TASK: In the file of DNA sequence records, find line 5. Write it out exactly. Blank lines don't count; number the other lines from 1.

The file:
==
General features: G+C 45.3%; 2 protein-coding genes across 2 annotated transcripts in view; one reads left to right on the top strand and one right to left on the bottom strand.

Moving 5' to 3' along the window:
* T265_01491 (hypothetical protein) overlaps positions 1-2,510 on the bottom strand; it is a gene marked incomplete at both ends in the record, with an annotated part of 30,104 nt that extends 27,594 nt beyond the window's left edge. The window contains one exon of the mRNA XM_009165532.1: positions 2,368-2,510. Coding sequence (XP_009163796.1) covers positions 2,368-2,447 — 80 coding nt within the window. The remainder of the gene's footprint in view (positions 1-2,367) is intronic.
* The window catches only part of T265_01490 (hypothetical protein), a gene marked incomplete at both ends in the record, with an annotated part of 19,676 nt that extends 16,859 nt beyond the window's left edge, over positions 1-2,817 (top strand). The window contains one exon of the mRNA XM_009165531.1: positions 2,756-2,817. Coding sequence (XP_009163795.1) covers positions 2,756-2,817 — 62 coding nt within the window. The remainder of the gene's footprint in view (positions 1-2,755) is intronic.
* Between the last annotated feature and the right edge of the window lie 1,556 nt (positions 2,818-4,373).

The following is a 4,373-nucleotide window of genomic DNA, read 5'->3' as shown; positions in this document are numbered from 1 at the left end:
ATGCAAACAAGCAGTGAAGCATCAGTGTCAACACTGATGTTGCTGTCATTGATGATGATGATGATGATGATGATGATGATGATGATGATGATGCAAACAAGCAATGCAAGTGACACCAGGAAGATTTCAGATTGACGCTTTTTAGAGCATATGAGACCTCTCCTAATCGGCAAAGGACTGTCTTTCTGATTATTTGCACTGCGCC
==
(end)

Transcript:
* Between the last annotated feature and the right edge of the window lie 1,556 nt (positions 2,818-4,373).